It had all been so easy in Cracow. Well, not entirely. The stout Jewish young man from Microsoft whom she had visited there was in love with her, but she didn’t feel the same about him. She was in love with Itai, but he didn’t feel the same about her. He knew that he was not in love with her, but she didn’t know it, so she’d said come and see me in Ljubljana sometime soon, it will be lovely. It will be lovely, he thought ten times a day before he set off. When he saw her in Ljubljana at the airport he thought, No, it won’t.
—Maxim Biller, 80 Centimeters of Bad Temper
(As a personal interjection, please don’t let this story dissuade you from traveling to European cities to meet dates. When I was single I preferred staging first dates in the Old World; the chemistry might not be right, but on the bright side, you’re in Paris, instead of stuck out in Brooklyn.)
Maxim Biller’s stories have been compiled into an austere-looking hardback collection called by the sprightly and opaque title Love Today. I’m reading the stories (there are 27 of them, most no more than six pages), and thinking that somehow the word “Grumpy” should have been shoehorned in that title somewhere. “Grumpy Love, Today,” perhaps, or “Love? Today, Grumpy.” This story’s title (the measurement refers to the width of the woman’s bed) is probably the most accurate in the whole collection.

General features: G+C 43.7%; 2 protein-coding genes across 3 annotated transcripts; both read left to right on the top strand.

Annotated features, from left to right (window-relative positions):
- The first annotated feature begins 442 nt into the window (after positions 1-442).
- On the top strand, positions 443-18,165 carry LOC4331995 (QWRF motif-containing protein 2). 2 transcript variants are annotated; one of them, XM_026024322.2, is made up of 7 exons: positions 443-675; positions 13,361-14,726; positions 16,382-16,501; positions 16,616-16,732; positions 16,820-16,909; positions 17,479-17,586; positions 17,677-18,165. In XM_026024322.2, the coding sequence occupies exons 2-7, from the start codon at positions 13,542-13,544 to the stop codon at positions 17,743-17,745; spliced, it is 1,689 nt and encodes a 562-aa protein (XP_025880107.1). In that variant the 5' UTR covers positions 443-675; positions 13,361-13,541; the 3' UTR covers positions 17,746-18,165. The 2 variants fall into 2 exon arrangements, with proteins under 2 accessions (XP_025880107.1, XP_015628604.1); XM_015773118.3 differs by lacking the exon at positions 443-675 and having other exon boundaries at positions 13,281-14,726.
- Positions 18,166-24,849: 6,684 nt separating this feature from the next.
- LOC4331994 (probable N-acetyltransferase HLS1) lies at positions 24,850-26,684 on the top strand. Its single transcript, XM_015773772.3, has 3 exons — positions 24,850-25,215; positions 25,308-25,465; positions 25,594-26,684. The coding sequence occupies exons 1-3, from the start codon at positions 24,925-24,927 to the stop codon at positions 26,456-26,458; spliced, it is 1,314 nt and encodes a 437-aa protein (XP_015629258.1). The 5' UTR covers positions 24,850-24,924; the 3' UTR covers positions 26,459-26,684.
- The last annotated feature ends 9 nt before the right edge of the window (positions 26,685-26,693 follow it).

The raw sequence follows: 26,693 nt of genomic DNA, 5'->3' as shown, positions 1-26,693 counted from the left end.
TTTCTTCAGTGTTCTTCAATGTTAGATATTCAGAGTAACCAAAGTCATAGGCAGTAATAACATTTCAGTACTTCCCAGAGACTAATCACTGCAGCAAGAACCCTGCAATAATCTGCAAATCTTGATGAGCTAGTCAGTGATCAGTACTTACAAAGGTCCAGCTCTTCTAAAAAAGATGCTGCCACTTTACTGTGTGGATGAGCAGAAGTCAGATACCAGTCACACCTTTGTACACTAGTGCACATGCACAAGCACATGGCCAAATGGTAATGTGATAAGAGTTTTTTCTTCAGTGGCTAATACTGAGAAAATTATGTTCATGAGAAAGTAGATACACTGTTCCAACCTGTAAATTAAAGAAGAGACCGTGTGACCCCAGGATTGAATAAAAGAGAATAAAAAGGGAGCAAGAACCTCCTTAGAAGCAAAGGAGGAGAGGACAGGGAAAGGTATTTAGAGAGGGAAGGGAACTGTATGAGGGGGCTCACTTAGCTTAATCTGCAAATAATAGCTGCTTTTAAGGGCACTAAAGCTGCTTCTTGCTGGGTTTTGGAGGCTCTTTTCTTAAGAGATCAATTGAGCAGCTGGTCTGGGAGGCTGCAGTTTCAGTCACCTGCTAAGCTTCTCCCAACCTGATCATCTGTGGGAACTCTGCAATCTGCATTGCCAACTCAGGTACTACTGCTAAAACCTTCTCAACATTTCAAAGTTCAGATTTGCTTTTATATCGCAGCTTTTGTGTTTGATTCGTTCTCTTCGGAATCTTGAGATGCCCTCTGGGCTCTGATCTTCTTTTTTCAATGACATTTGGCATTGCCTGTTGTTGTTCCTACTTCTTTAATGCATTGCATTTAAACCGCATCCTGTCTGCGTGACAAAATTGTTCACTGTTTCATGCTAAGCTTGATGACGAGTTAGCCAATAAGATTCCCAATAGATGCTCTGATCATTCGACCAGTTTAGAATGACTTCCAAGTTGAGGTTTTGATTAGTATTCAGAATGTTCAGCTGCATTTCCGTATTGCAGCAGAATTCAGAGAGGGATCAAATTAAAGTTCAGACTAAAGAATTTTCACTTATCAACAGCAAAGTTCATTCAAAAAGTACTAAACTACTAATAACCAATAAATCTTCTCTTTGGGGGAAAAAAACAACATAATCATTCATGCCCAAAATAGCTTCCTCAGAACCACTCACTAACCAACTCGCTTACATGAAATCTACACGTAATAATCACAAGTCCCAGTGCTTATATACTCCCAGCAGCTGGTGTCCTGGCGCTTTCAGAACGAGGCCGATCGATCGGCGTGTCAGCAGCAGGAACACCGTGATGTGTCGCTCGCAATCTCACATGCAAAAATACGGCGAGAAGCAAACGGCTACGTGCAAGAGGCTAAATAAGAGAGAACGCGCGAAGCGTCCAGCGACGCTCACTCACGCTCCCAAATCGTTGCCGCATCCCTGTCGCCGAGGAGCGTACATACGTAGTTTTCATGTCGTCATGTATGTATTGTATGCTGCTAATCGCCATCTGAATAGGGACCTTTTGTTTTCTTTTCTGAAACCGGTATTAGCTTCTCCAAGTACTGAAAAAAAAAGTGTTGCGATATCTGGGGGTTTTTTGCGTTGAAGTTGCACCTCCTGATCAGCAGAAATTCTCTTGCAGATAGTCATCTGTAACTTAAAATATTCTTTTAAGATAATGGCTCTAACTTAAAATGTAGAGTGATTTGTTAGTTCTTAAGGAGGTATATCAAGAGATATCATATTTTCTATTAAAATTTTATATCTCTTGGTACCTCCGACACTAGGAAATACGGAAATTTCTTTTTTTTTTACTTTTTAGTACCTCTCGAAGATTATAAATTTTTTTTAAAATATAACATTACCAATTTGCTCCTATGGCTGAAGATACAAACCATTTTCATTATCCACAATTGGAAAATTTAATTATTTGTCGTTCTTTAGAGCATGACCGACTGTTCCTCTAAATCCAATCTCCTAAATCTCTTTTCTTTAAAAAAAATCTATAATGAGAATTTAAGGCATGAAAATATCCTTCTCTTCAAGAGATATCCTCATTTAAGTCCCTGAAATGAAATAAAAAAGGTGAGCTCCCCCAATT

The characters are always on the move from one place to another, inhabiting temporary roles in the sturdy cities of central Europe. This is the kind of book that has tram tracks running through its pages. The quoted story I like for its simple, straightforward nature that doesn’t rely on awkward tricks or character traits to be told. This guy, Itai, comes to Ljubljana to meet up with this woman, and just like that, it doesn’t work out. Dommage. J’en suis desolé. It’s not me, it’s you.
What redeems Itai from the ordinary strain of grumblecore characters (grumblecorporals?) is his optimism. He was genuinely hoping that he would fall in love in Ljubljana. The sudden clarity of mind he displays in the quoted passage is perhaps his realist streak coming out: the woman’s too-narrow bed just makes his plight more obvious.